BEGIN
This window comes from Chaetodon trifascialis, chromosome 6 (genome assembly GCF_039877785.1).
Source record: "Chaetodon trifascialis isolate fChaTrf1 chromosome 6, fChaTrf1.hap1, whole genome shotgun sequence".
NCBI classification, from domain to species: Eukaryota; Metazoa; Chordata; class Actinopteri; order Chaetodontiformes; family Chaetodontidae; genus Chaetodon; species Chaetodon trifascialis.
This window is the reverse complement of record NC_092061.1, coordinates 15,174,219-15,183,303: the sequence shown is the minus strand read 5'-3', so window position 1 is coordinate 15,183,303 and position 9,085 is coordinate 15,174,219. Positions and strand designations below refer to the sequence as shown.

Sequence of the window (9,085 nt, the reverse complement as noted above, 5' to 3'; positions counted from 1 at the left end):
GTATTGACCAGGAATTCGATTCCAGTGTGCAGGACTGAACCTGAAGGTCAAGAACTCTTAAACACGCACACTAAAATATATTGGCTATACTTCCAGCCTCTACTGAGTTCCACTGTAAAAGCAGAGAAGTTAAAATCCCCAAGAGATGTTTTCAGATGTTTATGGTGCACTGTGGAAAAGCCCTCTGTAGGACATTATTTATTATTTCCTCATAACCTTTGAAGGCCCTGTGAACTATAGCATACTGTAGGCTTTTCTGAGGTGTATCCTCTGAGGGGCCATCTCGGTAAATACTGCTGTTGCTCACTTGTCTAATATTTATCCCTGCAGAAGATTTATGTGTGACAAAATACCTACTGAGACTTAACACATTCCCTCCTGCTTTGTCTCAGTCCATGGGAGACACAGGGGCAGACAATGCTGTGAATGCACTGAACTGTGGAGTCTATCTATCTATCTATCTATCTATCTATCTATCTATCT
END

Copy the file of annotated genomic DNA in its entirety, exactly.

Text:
This window comes from Chaetodon trifascialis, chromosome 6 (genome assembly GCF_039877785.1).
Source record: "Chaetodon trifascialis isolate fChaTrf1 chromosome 6, fChaTrf1.hap1, whole genome shotgun sequence".
NCBI classification, from domain to species: Eukaryota; Metazoa; Chordata; class Actinopteri; order Chaetodontiformes; family Chaetodontidae; genus Chaetodon; species Chaetodon trifascialis.
This window is the reverse complement of record NC_092061.1, coordinates 15,174,219-15,183,303: the sequence shown is the minus strand read 5'-3', so window position 1 is coordinate 15,183,303 and position 9,085 is coordinate 15,174,219. Positions and strand designations below refer to the sequence as shown.

Sequence of the window (9,085 nt, the reverse complement as noted above, 5' to 3'; positions counted from 1 at the left end):
GTATTGACCAGGAATTCGATTCCAGTGTGCAGGACTGAACCTGAAGGTCAAGAACTCTTAAACACGCACACTAAAATATATTGGCTATACTTCCAGCCTCTACTGAGTTCCACTGTAAAAGCAGAGAAGTTAAAATCCCCAAGAGATGTTTTCAGATGTTTATGGTGCACTGTGGAAAAGCCCTCTGTAGGACATTATTTATTATTTCCTCATAACCTTTGAAGGCCCTGTGAACTATAGCATACTGTAGGCTTTTCTGAGGTGTATCCTCTGAGGGGCCATCTCGGTAAATACTGCTGTTGCTCACTTGTCTAATATTTATCCCTGCAGAAGATTTATGTGTGACAAAATACCTACTGAGACTTAACACATTCCCTCCTGCTTTGTCTCAGTCCATGGGAGACACAGGGGCAGACAATGCTGTGAATGCACTGAACTGTGGAGTCTATCTATCTATCTATCTATCTATCTATCTATCTATCT